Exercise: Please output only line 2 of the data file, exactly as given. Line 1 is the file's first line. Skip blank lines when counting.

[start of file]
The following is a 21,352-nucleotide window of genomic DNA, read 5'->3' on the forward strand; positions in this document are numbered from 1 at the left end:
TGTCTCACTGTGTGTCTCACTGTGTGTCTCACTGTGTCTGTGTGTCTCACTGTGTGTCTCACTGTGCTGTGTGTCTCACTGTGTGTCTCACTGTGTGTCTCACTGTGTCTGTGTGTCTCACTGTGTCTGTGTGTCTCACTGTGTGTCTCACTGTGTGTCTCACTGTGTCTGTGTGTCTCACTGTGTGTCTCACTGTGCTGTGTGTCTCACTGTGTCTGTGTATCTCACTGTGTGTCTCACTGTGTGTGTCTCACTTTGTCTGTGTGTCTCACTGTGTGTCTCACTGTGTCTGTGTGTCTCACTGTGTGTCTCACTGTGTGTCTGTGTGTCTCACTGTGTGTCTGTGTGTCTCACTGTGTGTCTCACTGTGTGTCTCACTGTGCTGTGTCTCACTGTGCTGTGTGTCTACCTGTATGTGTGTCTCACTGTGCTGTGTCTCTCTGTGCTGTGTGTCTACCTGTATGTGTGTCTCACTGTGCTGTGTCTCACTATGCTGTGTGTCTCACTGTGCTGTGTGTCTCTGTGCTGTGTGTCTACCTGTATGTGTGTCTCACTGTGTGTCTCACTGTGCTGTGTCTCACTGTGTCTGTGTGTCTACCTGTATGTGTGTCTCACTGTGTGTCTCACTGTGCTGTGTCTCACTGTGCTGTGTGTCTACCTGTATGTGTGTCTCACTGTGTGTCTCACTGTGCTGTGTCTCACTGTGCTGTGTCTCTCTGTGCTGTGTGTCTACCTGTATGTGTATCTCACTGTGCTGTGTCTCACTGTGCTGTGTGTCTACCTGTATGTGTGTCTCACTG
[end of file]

TGTCTCACTGTGTGTCTCACTGTGTGTCTCACTGTGTCTGTGTGTCTCACTGTGTGTCTCACTGTGCTGTGTGTCTCACTGTGTGTCTCACTGTGTGTCTCACTGTGTCTGTGTGTCTCACTGTGTCTGTGTGTCTCACTGTGTGTCTCACTGTGTGTCTCACTGTGTCTGTGTGTCTCACTGTGTGTCTCACTGTGCTGTGTGTCTCACTGTGTCTGTGTATCTCACTGTGTGTCTCACTGTGTGTGTCTCACTTTGTCTGTGTGTCTCACTGTGTGTCTCACTGTGTCTGTGTGTCTCACTGTGTGTCTCACTGTGTGTCTGTGTGTCTCACTGTGTGTCTGTGTGTCTCACTGTGTGTCTCACTGTGTGTCTCACTGTGCTGTGTCTCACTGTGCTGTGTGTCTACCTGTATGTGTGTCTCACTGTGCTGTGTCTCTCTGTGCTGTGTGTCTACCTGTATGTGTGTCTCACTGTGCTGTGTCTCACTATGCTGTGTGTCTCACTGTGCTGTGTGTCTCTGTGCTGTGTGTCTACCTGTATGTGTGTCTCACTGTGTGTCTCACTGTGCTGTGTCTCACTGTGTCTGTGTGTCTACCTGTATGTGTGTCTCACTGTGTGTCTCACTGTGCTGTGTCTCACTGTGCTGTGTGTCTACCTGTATGTGTGTCTCACTGTGTGTCTCACTGTGCTGTGTCTCACTGTGCTGTGTCTCTCTGTGCTGTGTGTCTACCTGTATGTGTATCTCACTGTGCTGTGTCTCACTGTGCTGTGTGTCTACCTGTATGTGTGTCTCACTG